HUDSON — Columbia Memorial Health temporarily furloughed approximately 125 staff members Tuesday.
A message from CMH President and CEO Jay Cahalan said while it was an action that no one wanted to take, it was the result of extremely limited options.
The temporary furloughs mean employees will still have health insurance coverage and can receive enhanced unemployment fund levels while not receiving their regular salaries.
Employees who were furloughed could be called back to work with 48 hours’ notice.
With an increase in COVID-19 preparation, there has been a decrease in physician office visits, elective procedures and diagnostic testing in recent weeks, which was predicted, Cahalan said.
Gov. Andrew Cuomo authorized state Health Commissioner Dr. Howard Zucker to order hospitals to cancel elective surgeries and procedures in his March 23 executive order. He had previously required hospitals to increase inpatient capacity by 50%.
“Most of that is understandable; what was less predictable is the dramatic decline in the number of [emergency department] visits, Rapid Care visits, total number of admissions to the hospital, and the sharp drop in the number of patients placed in an observation status,” Cahalan said.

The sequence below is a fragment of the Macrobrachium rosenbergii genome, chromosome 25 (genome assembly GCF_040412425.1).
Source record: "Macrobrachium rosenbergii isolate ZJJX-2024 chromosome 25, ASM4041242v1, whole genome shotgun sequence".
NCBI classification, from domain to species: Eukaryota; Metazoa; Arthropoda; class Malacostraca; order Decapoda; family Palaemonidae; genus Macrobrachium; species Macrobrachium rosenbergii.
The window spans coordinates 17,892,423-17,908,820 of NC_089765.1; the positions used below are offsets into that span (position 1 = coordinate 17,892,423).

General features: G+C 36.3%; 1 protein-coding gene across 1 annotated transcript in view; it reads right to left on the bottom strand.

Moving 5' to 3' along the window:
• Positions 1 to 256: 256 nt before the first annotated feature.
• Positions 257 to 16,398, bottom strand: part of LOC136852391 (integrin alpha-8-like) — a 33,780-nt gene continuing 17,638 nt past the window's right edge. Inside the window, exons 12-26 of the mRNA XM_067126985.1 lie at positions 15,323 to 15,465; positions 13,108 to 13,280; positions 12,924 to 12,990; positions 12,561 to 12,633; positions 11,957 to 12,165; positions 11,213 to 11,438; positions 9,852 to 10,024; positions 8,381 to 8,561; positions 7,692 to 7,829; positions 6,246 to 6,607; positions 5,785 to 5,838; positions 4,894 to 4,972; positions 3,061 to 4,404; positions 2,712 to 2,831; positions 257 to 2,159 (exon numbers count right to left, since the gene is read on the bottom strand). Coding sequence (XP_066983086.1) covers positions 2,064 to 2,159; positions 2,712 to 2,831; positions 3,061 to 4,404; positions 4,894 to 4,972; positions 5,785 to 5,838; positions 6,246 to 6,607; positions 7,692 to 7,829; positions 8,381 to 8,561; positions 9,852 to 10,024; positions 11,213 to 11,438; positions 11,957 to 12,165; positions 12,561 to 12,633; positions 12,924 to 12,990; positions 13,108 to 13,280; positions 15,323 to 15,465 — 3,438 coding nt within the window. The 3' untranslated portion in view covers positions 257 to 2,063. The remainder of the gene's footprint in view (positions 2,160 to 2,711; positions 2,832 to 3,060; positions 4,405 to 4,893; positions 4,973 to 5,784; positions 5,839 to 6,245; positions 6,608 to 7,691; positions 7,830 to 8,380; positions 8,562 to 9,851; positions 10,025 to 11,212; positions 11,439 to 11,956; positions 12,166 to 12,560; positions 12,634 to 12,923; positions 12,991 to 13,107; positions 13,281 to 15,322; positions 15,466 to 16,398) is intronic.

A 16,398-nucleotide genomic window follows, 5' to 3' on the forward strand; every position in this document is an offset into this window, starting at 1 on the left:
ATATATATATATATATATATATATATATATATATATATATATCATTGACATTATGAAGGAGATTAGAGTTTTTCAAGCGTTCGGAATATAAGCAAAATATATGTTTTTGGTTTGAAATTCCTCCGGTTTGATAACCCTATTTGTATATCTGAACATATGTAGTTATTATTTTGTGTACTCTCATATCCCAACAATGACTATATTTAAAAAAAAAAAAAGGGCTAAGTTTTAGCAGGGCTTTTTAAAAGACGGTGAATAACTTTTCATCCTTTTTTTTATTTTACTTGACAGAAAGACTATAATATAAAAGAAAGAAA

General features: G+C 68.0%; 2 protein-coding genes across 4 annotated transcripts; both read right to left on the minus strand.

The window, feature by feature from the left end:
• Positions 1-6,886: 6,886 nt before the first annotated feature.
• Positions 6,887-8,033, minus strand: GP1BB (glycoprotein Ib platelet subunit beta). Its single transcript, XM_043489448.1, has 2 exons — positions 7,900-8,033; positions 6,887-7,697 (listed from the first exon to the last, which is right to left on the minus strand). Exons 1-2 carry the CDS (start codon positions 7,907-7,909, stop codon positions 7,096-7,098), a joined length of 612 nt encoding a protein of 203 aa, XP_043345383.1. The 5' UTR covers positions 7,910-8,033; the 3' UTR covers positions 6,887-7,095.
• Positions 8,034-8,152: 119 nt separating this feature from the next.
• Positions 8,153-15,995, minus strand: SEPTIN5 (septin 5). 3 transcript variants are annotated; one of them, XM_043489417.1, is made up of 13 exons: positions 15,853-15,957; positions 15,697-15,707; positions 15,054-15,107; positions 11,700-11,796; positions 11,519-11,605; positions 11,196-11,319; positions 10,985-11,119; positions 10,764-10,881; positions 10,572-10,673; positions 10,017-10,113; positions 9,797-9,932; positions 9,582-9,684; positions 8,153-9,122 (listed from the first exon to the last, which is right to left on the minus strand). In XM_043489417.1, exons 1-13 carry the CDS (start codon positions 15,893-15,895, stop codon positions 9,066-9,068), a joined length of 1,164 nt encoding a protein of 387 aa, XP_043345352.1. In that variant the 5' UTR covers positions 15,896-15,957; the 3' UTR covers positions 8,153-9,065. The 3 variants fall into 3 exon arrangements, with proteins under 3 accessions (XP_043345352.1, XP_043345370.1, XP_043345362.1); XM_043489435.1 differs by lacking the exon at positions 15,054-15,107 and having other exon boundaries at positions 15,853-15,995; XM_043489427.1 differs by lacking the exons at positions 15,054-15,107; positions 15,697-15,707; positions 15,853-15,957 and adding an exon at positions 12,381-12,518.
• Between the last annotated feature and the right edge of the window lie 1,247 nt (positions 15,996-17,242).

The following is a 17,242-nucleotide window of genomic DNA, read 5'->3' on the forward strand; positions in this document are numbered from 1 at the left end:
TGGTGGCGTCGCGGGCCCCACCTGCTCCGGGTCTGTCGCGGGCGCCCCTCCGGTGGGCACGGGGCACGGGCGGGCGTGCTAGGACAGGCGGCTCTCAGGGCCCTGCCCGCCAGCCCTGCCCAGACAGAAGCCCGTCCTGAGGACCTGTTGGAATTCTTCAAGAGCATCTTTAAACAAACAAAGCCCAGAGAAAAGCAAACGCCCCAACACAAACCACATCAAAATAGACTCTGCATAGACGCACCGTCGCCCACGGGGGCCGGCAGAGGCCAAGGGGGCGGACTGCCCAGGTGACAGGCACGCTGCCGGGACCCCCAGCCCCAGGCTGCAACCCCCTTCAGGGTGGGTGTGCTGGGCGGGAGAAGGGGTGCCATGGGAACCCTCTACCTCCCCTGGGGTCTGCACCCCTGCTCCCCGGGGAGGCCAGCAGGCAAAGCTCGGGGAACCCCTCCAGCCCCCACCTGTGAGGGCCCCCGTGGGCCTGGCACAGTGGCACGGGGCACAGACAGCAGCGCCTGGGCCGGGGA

Many would-be patients are concerned about visiting hospitals and having access to health care services with the stay-at-home order in effect.
These, in addition to the soaring costs of personal protective equipment, or PPE, created an “unprecedented financial crisis for hospitals and health care organizations,” Cahalan said.
These changes have cut revenue nearly in half, while at the same time increasing expenses, which is being seen in hospitals throughout the region.
Businesses and organizations are being assisted by the federal government’s CARES Act, which includes enhanced funding levels for furloughed employees. Hospitals are utilizing similar programs to preserve the workforce, and are working with the government to make them more accessible.
“We all know that health care is different from other services and businesses, now is the time that we need to strengthen our health care system, not lose time that we could be spending on preparation for the next surge,” Cahalan said. “We will continue to make that point and will likely enlist our staff and community in that effort as well.”
Cahalan said although he wished there were other options, the only way the hospital saw to access funding benefits for the workforce was to implement temporary furloughs.
New York state remains on PAUSE through May 15.
Abby Hoover is a reporter for the Register-Star. Contact her at firstname.lastname@example.org.